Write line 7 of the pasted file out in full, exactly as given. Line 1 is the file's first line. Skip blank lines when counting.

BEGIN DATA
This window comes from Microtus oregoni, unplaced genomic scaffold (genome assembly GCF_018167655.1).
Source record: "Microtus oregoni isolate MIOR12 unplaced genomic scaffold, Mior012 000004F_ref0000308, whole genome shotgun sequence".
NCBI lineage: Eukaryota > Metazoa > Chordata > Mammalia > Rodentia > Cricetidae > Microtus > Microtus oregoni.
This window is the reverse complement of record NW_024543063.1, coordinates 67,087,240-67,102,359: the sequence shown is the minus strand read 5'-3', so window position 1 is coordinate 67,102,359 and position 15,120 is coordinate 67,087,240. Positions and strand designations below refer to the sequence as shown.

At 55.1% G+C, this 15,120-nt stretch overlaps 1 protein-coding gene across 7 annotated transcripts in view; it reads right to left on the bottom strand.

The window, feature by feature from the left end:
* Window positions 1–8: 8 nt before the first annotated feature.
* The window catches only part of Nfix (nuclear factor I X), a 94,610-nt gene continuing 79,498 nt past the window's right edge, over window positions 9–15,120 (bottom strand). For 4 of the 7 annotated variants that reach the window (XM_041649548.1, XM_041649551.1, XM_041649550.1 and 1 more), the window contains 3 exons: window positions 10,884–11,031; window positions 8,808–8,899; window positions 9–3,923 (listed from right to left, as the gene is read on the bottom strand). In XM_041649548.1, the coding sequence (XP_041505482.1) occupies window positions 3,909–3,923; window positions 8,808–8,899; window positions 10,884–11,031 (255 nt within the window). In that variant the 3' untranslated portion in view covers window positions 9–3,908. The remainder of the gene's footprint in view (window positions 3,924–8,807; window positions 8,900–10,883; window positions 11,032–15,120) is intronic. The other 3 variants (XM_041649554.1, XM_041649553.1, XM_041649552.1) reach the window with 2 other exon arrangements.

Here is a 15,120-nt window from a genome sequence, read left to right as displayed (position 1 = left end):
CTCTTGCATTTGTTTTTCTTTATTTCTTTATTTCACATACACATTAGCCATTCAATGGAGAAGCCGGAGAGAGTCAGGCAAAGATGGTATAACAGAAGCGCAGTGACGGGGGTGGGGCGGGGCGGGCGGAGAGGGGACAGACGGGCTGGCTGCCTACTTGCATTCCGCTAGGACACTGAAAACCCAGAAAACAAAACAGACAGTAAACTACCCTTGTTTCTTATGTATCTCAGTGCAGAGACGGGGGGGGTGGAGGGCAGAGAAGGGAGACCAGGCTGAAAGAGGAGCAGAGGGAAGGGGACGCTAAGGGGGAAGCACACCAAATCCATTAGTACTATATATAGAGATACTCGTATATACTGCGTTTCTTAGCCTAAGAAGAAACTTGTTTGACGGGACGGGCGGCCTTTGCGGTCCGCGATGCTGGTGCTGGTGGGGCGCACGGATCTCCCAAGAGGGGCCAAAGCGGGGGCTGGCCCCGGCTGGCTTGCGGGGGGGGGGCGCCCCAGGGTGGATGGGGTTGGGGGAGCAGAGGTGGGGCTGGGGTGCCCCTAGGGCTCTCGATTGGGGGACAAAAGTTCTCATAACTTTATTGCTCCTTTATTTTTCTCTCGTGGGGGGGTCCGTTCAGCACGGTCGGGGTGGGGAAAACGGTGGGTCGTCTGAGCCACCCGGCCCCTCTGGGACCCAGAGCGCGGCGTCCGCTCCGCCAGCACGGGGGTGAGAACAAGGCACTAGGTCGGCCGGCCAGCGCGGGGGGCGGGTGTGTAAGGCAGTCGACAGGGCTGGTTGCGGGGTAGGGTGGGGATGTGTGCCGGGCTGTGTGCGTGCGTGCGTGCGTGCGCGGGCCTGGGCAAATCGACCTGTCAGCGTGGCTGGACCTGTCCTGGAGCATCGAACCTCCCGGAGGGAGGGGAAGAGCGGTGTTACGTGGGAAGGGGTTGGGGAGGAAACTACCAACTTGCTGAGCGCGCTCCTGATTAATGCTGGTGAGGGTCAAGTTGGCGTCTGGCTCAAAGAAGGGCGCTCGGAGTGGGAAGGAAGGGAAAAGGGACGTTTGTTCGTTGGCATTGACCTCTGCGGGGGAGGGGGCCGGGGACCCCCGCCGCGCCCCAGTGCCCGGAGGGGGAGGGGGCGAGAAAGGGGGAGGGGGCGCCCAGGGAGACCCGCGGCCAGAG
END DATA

* Window positions 1–8: 8 nt before the first annotated feature.